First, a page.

Nearly 160 years ago, President Abraham Lincoln announced a preliminary version of the Emancipation Proclamation following the Battle of Antietam, the bloodiest single day in American history. Over 23,000 men lost their lives and the battle served as a turning point in the nation's civil war. By this point, the war was no longer just about preserving the union, however. It gave Lincoln impetus to free the slaves in confederate states, effective January 1, 1863. That message of freedom did not reach Galveston, Texas until June 19, 1865--a day of celebration in Texas long before the now national holiday known as Juneteenth. 

In 2021, President Biden signed an executive order commemorating the date as a national holiday. Today, corporations including Twitter, Nike, and Mansueto Ventures, the parent company of Inc., give employees the day off to mark the occasion. But offering paid time off to observe the holiday is not the only way for businesses to celebrate diversity and Black history.

Indeed, businesses should prioritize making Juneteenth a celebration and not just an observation, says Hilary Green, an associate professor of history in the department of gender and race studies at the University of Alabama.

"This was a celebration from the beginning," so consider a more jubilant approach this year, suggests Green, who is also the author of Educational Reconstruction: African American Schools in the Urban South, 1865-1890. And whatever you do, don't attempt to capitalize on the holiday--unless you operate a business in which doing so makes sense. "It's not all about making money," says Green. "Juneteenth is an opportunity to build those relationships with the local community. You can build something new around this celebratory tradition."

Here are four ways Green suggests as both sensitive and celebratory ways to commemorate the holiday:

1. Bring in a speaker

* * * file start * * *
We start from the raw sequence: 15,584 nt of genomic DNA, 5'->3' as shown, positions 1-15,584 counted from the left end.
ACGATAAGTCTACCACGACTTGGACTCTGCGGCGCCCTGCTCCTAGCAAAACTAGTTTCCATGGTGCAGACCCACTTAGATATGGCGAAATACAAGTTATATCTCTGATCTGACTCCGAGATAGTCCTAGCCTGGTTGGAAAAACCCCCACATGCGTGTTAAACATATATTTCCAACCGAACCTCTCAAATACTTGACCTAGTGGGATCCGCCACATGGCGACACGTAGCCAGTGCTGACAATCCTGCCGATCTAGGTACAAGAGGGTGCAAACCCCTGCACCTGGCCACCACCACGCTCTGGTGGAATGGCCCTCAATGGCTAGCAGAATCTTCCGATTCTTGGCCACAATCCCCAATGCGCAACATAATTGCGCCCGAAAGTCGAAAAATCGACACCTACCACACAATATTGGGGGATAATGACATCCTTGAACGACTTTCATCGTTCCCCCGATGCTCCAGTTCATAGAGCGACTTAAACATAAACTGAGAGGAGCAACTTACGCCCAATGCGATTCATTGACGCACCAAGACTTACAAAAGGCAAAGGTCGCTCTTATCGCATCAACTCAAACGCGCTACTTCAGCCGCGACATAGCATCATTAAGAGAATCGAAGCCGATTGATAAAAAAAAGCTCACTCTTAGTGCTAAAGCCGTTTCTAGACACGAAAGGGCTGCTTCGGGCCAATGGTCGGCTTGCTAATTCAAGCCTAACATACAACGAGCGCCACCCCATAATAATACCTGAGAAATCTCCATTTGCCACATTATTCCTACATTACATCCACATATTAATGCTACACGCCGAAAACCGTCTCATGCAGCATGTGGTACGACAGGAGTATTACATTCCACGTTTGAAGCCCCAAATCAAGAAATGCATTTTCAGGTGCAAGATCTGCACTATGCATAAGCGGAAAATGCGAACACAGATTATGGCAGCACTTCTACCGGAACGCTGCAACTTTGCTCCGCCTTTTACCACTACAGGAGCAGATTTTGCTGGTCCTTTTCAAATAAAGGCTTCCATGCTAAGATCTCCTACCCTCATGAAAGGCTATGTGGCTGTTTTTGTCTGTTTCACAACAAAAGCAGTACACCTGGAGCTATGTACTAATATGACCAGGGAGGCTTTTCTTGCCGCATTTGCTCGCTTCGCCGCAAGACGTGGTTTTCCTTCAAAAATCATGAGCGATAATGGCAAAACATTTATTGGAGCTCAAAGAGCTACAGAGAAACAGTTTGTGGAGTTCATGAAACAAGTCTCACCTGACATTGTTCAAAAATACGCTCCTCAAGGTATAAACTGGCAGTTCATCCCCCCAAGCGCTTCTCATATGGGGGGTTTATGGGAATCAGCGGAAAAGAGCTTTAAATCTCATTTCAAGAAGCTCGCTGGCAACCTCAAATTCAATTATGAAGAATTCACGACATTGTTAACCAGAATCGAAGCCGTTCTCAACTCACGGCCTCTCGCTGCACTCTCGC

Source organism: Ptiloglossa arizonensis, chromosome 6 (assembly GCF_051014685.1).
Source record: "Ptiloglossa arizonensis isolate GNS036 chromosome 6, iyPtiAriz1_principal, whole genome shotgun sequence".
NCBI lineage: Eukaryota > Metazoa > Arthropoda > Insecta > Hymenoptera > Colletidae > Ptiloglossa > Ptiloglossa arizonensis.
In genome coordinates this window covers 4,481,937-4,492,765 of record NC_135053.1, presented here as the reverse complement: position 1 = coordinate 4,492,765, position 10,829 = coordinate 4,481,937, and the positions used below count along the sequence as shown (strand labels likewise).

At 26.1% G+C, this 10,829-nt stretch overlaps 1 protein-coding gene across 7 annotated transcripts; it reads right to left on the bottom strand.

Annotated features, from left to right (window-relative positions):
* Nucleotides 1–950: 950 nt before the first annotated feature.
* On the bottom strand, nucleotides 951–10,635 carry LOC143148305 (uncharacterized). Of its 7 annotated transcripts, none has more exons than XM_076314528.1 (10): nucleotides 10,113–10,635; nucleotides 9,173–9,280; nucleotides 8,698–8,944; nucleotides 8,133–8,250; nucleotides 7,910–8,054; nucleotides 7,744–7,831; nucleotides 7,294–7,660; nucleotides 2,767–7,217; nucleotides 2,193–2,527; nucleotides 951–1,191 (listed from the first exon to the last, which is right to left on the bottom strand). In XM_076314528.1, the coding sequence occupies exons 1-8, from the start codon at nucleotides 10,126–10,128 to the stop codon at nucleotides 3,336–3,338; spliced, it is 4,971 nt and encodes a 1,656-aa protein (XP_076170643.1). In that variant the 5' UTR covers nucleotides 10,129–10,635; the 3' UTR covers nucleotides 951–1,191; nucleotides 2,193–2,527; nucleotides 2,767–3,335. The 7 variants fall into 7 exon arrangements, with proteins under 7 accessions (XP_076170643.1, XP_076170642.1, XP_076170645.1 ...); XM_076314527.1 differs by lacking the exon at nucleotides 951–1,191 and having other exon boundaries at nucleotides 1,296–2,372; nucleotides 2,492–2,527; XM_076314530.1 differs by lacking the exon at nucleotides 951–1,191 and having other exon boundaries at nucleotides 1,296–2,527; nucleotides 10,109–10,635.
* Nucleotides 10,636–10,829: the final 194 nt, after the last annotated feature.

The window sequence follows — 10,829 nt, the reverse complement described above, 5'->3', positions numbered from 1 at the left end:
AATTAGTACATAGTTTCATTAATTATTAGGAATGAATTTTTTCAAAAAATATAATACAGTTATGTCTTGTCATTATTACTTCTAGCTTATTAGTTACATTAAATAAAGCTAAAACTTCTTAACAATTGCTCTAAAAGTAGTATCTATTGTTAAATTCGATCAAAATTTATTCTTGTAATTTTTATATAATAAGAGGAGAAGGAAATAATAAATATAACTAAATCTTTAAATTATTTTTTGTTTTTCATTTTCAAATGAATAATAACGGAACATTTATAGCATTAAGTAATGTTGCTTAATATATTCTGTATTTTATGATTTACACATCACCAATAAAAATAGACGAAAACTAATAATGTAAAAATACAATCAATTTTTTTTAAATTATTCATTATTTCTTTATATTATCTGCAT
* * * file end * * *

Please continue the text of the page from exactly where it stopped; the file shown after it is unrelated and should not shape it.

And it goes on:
Discussing the holiday and its importance, as well as bringing in a guest speaker to share the holiday's history, is a great start, says Green. For many individuals, the origins of the day are unknown. Emancipation was a rolling process, and Green says corporations can educate employees on both the broader understanding of Juneteenth, but also the idea that there are "many" Juneteenths, respective to every slave in every city, state, and town learning of their freedom. 

2. Recite a key speech

A popular tradition for people on Martin Luther King Jr.'s birthday is reading the famous "I Have a Dream" speech. Similarly, Green says companies can take time to read key emancipation documents. "You can do a recreation of someone reading General Gordon Granger's order number three," Green said. This was the order that was read in Galveston on Juneteenth, freeing the enslaved, and in tandem with a speaker can provide a comprehensive background on the holiday.

3. Create a day of action

Green says community involvement is more reflective of traditional Juneteenth celebrations, and companies have an opportunity to help rekindle the effect. "Corporations and their footprint within the larger community affect people of color, not just African Americans, but marginalized communities, especially Black and Brown bodies. Maybe do a community-building day around Juneteenth and make it into a full-on community event," Green says. In addition to a day of service, Green suggests a community-wide picnic or party that can be combined with other initiatives, like hosting a guest speaker. Companies can also sponsor music or a parade. "Turn it into a celebration of this diversity or history but also make it a day of action."

4. Support Black-owned business

A less-obvious form of celebration may simply be supporting Black-owned businesses. Companies can easily choose to buy goods and services at any time during the year from Black business owners. If you choose to make themed products, such as T-shirts, even for celebratory purposes, Green adds that companies should look for Black-owned businesses to do the work. The more the merrier, she says, adding that this kind of support can't repair centuries of oppression, but it can offer a lift to individuals and communities--and that's what you want to aim for now. Support Black-owned businesses and give them time to remember the occasion, yes, she says. "But don't make it all you do."